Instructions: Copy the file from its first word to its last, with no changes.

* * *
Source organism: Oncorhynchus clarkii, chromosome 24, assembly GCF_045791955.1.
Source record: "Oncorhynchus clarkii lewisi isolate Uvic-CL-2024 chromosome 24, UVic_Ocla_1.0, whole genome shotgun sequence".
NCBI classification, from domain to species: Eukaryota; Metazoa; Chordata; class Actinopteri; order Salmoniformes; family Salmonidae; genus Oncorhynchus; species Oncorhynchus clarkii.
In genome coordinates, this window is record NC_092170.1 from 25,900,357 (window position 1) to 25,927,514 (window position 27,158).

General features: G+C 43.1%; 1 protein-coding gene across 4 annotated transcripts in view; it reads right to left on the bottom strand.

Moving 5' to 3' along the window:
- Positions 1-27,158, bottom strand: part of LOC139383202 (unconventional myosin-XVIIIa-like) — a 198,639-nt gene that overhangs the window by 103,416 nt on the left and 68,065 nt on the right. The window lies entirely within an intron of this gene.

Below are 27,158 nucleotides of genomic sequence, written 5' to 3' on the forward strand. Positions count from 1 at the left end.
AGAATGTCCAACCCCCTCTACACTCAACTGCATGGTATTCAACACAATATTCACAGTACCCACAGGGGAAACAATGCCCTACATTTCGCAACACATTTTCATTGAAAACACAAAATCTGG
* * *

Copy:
Source organism: Oncorhynchus clarkii, chromosome 24, assembly GCF_045791955.1.
Source record: "Oncorhynchus clarkii lewisi isolate Uvic-CL-2024 chromosome 24, UVic_Ocla_1.0, whole genome shotgun sequence".
NCBI classification, from domain to species: Eukaryota; Metazoa; Chordata; class Actinopteri; order Salmoniformes; family Salmonidae; genus Oncorhynchus; species Oncorhynchus clarkii.
In genome coordinates, this window is record NC_092170.1 from 25,900,357 (window position 1) to 25,927,514 (window position 27,158).

General features: G+C 43.1%; 1 protein-coding gene across 4 annotated transcripts in view; it reads right to left on the bottom strand.

Moving 5' to 3' along the window:
- Positions 1-27,158, bottom strand: part of LOC139383202 (unconventional myosin-XVIIIa-like) — a 198,639-nt gene that overhangs the window by 103,416 nt on the left and 68,065 nt on the right. The window lies entirely within an intron of this gene.

Below are 27,158 nucleotides of genomic sequence, written 5' to 3' on the forward strand. Positions count from 1 at the left end.
AGAATGTCCAACCCCCTCTACACTCAACTGCATGGTATTCAACACAATATTCACAGTACCCACAGGGGAAACAATGCCCTACATTTCGCAACACATTTTCATTGAAAACACAAAATCTGG